Mario Parodi


Mario Parodi has been a continuous source of research for years. A biographical search that progresses slowly, with only a few steps per time. Paradoxically, this challenges in unveiling who he was only accentuate the legendary aura surrounding this musician.

He was born in Turkey to a Genovese father, then from 1950 lived in Argentina, where he married and had a daughter, Silvia Parodi, who also became a guitarist. Details about his life beyond these facts are scarce, and he seemed to have lived an isolated existence within the world of guitarists in South America. After his death from cancer in 1970, his name was lost in the history of guitar.

Searching for him, for me, is more than just a historical quest; it is a musical exploration, a journey into a unique universe. He is a portal that helps approach a perhaps lost way of interpreting and listening to music.

During his years in Istanbul, he was initially self-taught as a guitarist. Still, he had a solid foundation in counterpoint, harmony, and interpretation from pianists, who likely adhered to the school of Liszt. It’s worth noting that many Turkish pianists studied or drew inspiration from the virtuoso.
For this reason, he learned an art of interpretation based on the ability to manage time, rubato, and work on sound by anticipating and postponing notes, manipulating sounds like a material, something to be shaped, much in line with the poetic of the late romantic pianists.

Fortunately, we have his recordings: extraordinary performances that testify to his approach to interpretation. Recordings that had and continue to impact many musicians significantly.  Playing his transcriptions and compositions and analyzing his recordings is a way to better understand this distant, refined, and poetic approach that can tell us a lot about the romantic art of interpretation.


  • In the process of writing an article about Mario Parodi, style of interoperation and the correlation with pianist of the school of Listz
  • Series of videos with his music and transcriptions
  • Concerts with his music
  • A radio program dedicated to his figure for the Radio Marconi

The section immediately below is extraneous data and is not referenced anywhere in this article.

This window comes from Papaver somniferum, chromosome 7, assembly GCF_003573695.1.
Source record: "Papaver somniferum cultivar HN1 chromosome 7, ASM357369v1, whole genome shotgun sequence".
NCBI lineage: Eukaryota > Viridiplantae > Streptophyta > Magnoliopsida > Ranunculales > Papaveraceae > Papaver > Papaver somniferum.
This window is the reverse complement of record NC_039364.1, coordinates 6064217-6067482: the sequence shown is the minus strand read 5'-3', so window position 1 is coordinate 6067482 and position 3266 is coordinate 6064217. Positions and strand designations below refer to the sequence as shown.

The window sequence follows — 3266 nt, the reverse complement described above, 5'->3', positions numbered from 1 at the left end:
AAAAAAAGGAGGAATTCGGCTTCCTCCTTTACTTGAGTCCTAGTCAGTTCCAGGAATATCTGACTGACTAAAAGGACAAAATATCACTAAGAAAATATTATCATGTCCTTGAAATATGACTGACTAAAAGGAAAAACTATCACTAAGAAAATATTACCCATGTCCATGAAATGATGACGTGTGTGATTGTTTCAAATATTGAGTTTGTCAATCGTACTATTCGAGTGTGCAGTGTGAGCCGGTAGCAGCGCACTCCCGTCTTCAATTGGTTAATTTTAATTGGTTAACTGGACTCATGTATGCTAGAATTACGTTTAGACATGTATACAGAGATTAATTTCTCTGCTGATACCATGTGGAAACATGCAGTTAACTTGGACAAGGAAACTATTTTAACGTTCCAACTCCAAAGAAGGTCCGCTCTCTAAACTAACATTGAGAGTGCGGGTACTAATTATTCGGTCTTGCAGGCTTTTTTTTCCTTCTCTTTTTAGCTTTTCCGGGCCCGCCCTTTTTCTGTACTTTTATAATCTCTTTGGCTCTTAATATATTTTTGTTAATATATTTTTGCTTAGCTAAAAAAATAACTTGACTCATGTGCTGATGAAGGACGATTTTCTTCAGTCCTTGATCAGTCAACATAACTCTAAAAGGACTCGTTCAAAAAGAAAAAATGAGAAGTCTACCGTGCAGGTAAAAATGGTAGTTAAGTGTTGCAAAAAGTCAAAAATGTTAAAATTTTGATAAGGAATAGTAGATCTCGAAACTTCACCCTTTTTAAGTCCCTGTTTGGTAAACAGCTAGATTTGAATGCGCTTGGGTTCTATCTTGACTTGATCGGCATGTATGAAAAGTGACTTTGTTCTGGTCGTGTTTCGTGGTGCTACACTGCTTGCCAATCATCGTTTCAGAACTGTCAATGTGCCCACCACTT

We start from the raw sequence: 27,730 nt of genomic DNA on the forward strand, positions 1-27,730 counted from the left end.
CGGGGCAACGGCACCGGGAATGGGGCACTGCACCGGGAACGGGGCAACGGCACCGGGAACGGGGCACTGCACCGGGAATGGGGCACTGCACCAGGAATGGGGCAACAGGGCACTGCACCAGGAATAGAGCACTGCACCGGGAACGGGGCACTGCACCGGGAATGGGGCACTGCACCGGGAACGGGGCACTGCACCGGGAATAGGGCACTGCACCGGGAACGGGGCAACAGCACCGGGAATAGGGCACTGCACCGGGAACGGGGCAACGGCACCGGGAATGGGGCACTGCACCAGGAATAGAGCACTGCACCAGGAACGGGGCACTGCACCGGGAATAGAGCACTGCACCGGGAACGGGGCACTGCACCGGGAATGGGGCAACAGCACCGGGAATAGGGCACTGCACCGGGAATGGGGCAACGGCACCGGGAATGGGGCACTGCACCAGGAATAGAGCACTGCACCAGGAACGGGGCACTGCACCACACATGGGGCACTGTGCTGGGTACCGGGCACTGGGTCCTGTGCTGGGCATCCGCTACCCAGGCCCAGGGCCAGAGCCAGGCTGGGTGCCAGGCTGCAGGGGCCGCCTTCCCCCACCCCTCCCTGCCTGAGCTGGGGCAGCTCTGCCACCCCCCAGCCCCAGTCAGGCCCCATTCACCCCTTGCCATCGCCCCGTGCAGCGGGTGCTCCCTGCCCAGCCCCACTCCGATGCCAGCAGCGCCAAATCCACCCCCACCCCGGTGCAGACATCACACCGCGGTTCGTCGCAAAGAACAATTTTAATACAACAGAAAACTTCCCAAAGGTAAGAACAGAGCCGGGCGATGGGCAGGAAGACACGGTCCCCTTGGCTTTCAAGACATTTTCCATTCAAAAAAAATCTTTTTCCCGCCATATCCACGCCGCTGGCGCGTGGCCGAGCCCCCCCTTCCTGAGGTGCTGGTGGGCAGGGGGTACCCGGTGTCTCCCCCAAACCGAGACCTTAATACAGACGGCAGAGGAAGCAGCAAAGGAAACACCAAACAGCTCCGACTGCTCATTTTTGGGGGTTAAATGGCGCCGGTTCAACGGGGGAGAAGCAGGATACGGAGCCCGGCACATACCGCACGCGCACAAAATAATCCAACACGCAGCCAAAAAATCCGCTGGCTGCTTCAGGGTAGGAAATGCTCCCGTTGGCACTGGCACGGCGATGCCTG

Parodi and Liszt

Liszt: Liebestraum No. 3, Notturno (Transc. Mario Parodi/Marco Ramelli)

Playing Liszt on the guitar can be seen as quite a risky endeavor, but it also offers an opportunity to gain a different perspective on Liszt’s music. Mario Parodi served as a gateway for me to embark on this exploration.

Starting from Parodi’s transcriptions of Liszt, it’s more than merely playing arrangements by an almost unknown self-taught musician. Mario Parodi is much more than that, and studying his approach delves into a sophisticated performance style that reveals much about the romantic tradition, not limited to the guitar.

Understanding Parodi’s background may help explain this perspective. He was born in Turkey to a Genovese father and later settled in Argentina in 1950.

During his formative years in Istanbul, Parodi initially taught himself to play the guitar but received instruction in counterpoint, harmony, and interpretation from pianists, as reported in the liner notes of his albums.

What kind of interpretative traditions were pianists teaching in Turkey?

Interestingly, many Turkish pianists were directly influenced by or drew inspiration from the legendary virtuoso Franz Liszt, particularly after Liszt’s visit to Istanbul in the mid-19th century.

One example is Faik Bey, also known as Francesco della Sudda (1859-1940), who was one of the most influential musicians in Istanbul in the 19th and 20th centuries. He received over three years of training from Franz Liszt in Weimar, during which Liszt affectionately dubbed him “Der Pasha.”

The influence of Liszt on pianist pedagogy in Turkey extended into the 20th century more than in other countries because it was less exposed to other interpretative traditions.

So, Parodi, in this context, absorbed an interpretive style deeply rooted in Liszt’s influence. His interpretations are marked by his skillful manipulation of time, use of rubato, and his unique approach to sound—anticipating and delaying notes, treating sound as a flexible material to be shaped.

Thankfully, Parodi’s recordings offer us a glimpse into his interpretive world—remarkable performances that echo the romantic tradition and reflect the legacy of Liszt’s teaching. He can be considered one of the last examples of this tradition, lost during the XX century; his interpretations are very much in line with the work of direct students of Liszt like Lamond.

In this playlist, you can listen to Parodi’s interpretation together with students of Liszt; much of his approach is shared by more famous pianists.

His playing was not understood by his contemporaries, particularly in Argentina, who didn’t comprehend this approach to interpretation and regarded him as an eccentric musician.

In my recording, I’m not merely reproducing Parodi’s transcriptions but rather learning an approach to transcribing and interpreting that is rooted in the idea very dear to Liszt: the idea of recreation. So, particularly in the cadences, I’ve incorporated my own creative approach.